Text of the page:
Threat intelligence software vendor Censys found hundreds of exposed devices on federal civilian executive branch organization networks, according to research published Monday.
The research primarily concerns CISA's Binding Operational Directive (BOD) 23-02. BOD 23-02 is a directive requiring FCEB agencies to take actions to, according to CISA's website, "reduce their attack surface created by insecure or misconfigured management interfaces across certain classes of devices." Per the directive, agencies are required to mitigate relevant issues within 14 days of identifying them or submit a plan for doing so.
Censys researchers conducted an analysis of more than 50 FCEB organizations and suborganizations, which included "over 13,000 distinct hosts spread across more than 100 autonomous systems associated with these entities" as well as "over 1,300 FCEB hosts accessible via IPv4 address."
As part of this analysis, researchers found "hundreds of publicly exposed devices within the scope outlined in the directive," according to the company's blog post. Researchers also found multiple instances of exposed managed file transfer products with major known vulnerabilities that have been exploited, such as Progress Software's MoveIt Transfer and Fortra's GoAnywhere MFT.
Censys researchers also discovered exposed physical appliances such as Barracuda Networks' Email Security Gateway (ESG). Threat actors used a critical zero-day flaw disclosed last month to compromise certain devices to such a severe end that Barracuda told vulnerable customers to replace their devices immediately.
The post did not identify whether Barracuda ESG or MoveIt instances were patched, and Censys security researcher Himaja Motheram told TechTarget Editorial that "patch details aren't always visible to Censys' passive scanners." She did say that overall, Censys is seeing reduced exposures for those vulnerabilities.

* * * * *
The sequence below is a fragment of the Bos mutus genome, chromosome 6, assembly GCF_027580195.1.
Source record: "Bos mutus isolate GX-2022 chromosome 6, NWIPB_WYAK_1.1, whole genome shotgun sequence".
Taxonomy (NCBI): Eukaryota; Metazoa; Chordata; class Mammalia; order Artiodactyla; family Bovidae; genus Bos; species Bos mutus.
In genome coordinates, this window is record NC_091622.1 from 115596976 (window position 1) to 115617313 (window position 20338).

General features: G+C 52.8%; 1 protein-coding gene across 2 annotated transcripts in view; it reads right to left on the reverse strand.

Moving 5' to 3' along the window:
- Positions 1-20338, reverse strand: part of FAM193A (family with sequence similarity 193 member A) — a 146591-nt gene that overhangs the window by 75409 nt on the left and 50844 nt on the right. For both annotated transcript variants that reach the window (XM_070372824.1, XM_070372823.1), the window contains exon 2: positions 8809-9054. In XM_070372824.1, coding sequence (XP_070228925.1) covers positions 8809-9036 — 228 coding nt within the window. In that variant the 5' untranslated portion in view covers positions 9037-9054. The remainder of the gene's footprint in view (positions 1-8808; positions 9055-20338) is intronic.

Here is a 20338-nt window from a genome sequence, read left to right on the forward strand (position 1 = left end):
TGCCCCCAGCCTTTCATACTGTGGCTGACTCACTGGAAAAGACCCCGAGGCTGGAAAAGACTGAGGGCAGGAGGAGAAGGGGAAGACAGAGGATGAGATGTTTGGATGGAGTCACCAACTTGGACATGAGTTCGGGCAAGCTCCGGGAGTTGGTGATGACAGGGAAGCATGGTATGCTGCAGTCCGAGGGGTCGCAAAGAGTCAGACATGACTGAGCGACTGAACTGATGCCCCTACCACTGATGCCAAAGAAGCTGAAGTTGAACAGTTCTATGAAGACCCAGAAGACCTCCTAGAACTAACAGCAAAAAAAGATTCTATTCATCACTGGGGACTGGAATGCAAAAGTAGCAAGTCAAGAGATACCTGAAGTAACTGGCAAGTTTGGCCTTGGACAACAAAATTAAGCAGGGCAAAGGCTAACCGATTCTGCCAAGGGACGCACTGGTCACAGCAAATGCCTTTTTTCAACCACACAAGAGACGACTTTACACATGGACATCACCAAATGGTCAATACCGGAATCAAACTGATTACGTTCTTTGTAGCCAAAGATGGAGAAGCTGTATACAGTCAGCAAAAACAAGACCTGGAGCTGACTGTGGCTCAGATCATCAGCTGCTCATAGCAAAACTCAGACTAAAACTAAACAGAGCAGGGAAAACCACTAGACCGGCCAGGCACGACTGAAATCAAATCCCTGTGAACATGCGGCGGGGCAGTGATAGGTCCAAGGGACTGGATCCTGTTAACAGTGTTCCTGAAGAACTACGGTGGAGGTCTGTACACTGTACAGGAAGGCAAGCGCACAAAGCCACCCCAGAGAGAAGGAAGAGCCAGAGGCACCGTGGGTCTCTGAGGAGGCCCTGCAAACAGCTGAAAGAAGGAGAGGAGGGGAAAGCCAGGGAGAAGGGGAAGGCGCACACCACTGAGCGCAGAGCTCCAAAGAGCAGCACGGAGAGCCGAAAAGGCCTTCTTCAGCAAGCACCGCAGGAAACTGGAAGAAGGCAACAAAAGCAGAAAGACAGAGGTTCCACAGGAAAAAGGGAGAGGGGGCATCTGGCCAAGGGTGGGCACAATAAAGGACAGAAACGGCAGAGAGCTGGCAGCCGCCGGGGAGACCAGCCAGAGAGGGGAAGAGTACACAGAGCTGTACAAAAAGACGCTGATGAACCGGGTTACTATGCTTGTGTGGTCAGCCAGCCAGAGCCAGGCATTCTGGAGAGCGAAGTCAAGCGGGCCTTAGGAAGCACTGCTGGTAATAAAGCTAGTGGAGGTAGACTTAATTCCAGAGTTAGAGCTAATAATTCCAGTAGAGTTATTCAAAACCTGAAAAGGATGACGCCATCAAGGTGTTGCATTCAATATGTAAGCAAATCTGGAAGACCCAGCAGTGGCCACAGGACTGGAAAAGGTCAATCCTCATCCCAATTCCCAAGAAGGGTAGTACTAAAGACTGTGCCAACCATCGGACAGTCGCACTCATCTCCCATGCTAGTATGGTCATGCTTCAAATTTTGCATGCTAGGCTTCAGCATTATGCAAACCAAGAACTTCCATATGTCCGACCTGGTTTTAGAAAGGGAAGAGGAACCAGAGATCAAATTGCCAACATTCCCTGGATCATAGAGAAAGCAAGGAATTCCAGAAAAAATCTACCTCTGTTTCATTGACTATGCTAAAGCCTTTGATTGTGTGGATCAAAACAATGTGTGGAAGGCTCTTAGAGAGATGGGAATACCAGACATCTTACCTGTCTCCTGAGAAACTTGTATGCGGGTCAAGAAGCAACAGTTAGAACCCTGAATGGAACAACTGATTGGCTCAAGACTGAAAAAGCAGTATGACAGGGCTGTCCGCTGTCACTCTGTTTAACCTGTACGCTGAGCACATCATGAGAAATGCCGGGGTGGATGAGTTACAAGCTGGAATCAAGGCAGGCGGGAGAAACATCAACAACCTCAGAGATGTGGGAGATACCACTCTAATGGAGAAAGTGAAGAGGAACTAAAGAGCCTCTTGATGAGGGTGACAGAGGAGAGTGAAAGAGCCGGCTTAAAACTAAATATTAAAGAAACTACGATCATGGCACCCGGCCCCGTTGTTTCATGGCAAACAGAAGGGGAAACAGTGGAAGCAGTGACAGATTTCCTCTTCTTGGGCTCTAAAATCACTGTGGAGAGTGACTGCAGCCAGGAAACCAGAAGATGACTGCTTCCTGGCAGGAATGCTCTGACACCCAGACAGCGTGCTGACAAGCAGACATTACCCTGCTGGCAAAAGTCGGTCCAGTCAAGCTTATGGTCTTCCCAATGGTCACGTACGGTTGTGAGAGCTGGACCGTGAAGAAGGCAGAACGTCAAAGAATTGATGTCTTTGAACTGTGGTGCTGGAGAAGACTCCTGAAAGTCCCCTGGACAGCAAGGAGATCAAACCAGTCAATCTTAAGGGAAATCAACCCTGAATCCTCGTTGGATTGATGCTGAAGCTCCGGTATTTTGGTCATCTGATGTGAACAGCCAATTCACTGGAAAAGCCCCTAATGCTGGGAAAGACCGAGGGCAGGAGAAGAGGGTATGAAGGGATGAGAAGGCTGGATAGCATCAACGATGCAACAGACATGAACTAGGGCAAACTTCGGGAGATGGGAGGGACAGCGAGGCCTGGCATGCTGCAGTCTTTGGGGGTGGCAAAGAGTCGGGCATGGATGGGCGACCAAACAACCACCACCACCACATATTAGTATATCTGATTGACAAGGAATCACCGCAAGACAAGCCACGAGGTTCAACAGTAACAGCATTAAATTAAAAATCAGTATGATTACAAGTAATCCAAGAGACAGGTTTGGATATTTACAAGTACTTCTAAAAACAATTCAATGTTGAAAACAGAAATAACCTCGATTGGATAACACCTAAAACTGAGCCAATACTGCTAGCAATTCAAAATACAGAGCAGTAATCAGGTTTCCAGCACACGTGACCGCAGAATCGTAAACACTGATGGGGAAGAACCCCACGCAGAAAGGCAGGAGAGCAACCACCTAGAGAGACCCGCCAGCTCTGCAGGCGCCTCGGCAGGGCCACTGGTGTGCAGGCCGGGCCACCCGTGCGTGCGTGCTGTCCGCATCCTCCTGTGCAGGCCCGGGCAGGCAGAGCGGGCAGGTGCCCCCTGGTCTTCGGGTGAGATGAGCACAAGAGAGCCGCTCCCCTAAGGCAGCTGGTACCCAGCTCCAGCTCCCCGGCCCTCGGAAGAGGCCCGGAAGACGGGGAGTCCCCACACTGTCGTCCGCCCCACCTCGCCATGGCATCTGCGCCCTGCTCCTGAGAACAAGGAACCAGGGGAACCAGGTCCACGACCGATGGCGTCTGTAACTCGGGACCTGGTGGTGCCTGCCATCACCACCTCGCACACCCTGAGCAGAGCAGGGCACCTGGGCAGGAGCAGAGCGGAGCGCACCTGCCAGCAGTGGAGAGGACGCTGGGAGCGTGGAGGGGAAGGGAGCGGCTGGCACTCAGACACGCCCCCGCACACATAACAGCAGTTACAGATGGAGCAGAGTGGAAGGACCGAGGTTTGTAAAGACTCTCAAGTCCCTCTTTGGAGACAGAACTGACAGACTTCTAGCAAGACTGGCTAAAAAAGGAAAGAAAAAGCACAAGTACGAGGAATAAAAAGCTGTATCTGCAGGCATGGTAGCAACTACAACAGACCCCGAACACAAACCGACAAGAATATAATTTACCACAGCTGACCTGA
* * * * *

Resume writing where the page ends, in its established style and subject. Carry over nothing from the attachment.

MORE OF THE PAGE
"From an internet-wide perspective, we have observed hundreds of Barracuda ESG devices and MoveIt file transfer hosts being removed from the public internet over the last month," Motheram said. "While these numbers are encouraging, as the list of organizations impacted by these zero-days continues to grow, we can't overstate the importance of rapid mitigation."
Motheram added that devices outside the directive's scope with known issues, such as MoveIt and ESG, raised "immediate concern."
"The presence of these devices within FCEB networks, particularly after numerous headlines of government and industry organizations suffering MoveIt data breaches, calls for urgent action," she said. "In light of such findings, it is crucial to take proactive steps. Start by gaining a comprehensive understanding of your organization's network and ensure that basic security measures are in place: Restrict access from the public internet and implement strong passwords and other authentication mechanisms."
Censys also found exposed Adaptive Security Device Manager interfaces for Cisco devices, Nessus vulnerability scanning servers, more than 150 instances of end-of-life software and "over 10 hosts running HTTP services exposing directory listings of file systems, a common source of sensitive data leakage."
Motheram said some of the exposures might be intentional, but most are probably the result of misconfigured settings or a lack of risk awareness. She said that while the exposures don't warrant immediate panic, "they're worrisome because they likely indicate a broader culture of inadequate security practices."
"They're likely just the tip of the iceberg, suggesting the existence of deeper and potentially more critical security issues," Motheram said. "For example, if any of these exposed devices have weaknesses like default login credentials or ties to known exploited vulnerabilities, they pose a serious threat."
Alexander Culafi is a writer, journalist and podcaster based in Boston.